Monash, South Australia
Land at Monash was allocated to repatriated soldiers returned from World War I as part of the State Government Soldier Settler Scheme. The southern part of the settlement was occupied first and was originally known as Lone Gum after a prominent local landmark, a River Red Gum tree (Eucalyptus camaldulensis). The tree still stands today, although it was nearly destroyed in a fire caused by a local land owner. The tree's image is used on the Monash Primary School emblem.
Monash Adventure Playground
Monash is best known in South Australia as the home of a major adventure playground for adults as well as children with tall, fast and twisty slippery dips and other equipment. This was built by a local engineering company, and open for free public use. Concerns about public liability led to its scaling down and eventual closure. It reopened in 1996 without the high towers, but with better picnic facilities and less "dangerous" equipment now including a giant maze. In the mid 2000s the flying fox connected to the high towers were removed because citizens viewed them as a safety hazard.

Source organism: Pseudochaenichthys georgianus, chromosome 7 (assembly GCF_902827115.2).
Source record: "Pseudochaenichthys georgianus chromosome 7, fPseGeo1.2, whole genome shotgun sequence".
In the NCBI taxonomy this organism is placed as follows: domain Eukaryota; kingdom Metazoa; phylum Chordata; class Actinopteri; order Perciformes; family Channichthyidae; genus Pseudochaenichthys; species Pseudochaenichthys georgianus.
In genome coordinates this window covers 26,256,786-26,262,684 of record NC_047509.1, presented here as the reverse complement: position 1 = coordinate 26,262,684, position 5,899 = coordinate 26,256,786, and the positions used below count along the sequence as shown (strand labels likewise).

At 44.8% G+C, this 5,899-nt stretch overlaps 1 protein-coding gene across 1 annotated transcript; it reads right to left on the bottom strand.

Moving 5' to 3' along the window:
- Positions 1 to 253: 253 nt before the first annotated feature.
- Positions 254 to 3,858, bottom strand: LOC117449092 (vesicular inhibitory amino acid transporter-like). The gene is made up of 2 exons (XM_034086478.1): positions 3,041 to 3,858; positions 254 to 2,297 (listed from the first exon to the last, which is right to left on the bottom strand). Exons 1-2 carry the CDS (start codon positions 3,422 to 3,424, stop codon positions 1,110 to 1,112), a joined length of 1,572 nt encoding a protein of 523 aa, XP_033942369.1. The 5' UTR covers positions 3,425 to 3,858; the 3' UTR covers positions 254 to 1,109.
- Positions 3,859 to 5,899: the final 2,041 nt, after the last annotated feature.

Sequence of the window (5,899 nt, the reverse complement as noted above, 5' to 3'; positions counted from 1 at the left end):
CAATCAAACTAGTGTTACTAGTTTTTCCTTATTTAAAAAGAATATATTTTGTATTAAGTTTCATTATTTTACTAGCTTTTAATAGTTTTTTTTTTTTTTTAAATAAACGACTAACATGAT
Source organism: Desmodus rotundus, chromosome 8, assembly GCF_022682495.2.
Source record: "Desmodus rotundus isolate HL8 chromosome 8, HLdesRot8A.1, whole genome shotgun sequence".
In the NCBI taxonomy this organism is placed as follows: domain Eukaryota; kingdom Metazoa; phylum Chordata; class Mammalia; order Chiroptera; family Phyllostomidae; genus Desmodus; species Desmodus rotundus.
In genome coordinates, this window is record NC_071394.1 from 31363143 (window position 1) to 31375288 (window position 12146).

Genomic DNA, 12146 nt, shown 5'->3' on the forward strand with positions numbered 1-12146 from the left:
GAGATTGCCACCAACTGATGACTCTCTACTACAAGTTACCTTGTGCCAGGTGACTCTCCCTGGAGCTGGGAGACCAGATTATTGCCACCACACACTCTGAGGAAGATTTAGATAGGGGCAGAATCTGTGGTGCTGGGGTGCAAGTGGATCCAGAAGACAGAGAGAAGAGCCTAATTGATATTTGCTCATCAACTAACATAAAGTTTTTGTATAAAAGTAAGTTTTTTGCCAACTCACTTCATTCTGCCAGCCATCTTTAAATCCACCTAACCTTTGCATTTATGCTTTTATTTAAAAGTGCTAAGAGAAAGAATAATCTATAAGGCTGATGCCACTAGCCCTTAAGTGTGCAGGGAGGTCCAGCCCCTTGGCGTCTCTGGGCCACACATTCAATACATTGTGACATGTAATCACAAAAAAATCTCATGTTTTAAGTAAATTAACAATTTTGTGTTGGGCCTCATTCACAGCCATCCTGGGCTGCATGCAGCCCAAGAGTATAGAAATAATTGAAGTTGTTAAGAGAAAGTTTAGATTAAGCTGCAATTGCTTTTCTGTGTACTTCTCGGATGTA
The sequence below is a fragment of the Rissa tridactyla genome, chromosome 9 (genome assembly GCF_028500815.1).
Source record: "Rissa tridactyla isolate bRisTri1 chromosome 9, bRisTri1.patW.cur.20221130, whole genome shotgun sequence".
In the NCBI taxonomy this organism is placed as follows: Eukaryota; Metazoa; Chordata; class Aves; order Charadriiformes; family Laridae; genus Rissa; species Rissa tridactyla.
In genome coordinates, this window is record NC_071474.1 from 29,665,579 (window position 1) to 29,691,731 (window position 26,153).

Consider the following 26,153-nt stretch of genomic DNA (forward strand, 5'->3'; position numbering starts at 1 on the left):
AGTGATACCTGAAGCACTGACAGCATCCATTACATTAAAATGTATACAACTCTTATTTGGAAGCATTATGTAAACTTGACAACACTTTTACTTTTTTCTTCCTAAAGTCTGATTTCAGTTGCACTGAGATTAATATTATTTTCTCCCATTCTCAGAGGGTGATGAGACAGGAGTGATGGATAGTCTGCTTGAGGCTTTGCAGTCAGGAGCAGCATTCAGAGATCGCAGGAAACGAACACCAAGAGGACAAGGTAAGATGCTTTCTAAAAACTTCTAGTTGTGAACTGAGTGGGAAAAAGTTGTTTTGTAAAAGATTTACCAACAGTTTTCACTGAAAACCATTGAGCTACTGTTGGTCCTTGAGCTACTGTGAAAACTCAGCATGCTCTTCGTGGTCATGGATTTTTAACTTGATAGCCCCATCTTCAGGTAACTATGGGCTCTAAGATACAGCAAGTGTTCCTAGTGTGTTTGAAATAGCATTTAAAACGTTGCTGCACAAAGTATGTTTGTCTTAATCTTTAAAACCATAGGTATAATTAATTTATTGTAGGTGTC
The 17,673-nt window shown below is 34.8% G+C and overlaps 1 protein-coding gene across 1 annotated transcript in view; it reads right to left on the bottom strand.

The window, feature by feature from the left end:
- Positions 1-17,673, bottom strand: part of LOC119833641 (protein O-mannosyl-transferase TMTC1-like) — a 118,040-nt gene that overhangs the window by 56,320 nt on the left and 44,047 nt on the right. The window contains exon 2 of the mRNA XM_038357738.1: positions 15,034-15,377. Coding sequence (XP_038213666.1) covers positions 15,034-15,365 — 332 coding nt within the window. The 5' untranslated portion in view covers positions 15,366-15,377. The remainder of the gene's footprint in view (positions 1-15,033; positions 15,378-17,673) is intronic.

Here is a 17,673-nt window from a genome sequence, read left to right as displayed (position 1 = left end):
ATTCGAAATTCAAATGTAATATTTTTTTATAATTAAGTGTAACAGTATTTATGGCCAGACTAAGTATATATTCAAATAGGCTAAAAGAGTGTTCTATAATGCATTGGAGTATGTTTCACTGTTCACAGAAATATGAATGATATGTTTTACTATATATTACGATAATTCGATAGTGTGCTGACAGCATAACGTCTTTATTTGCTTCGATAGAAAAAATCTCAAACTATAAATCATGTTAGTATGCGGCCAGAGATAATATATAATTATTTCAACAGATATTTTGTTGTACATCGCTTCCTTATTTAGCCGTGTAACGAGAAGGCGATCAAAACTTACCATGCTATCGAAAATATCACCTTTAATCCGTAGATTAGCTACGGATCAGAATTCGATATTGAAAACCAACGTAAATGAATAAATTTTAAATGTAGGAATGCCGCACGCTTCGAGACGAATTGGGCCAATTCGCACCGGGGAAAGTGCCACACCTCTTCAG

Notes and references
- Australian Bureau of Statistics (25 October 2007). "Monash (State Suburb)". 2006 Census QuickStats. Retrieved 29 May 2011.
- "GEOGRAPHICAL NAMES ACT 1991 Notice to Assign Boundaries and Names to Places (in the District Council of Berri Barmera )" (PDF). The South Australian Government Gazette. Government of South Australia. 3 December 1998. p. 1711. Retrieved 4 December 2018.
Media related to Monash, South Australia at Wikimedia Commons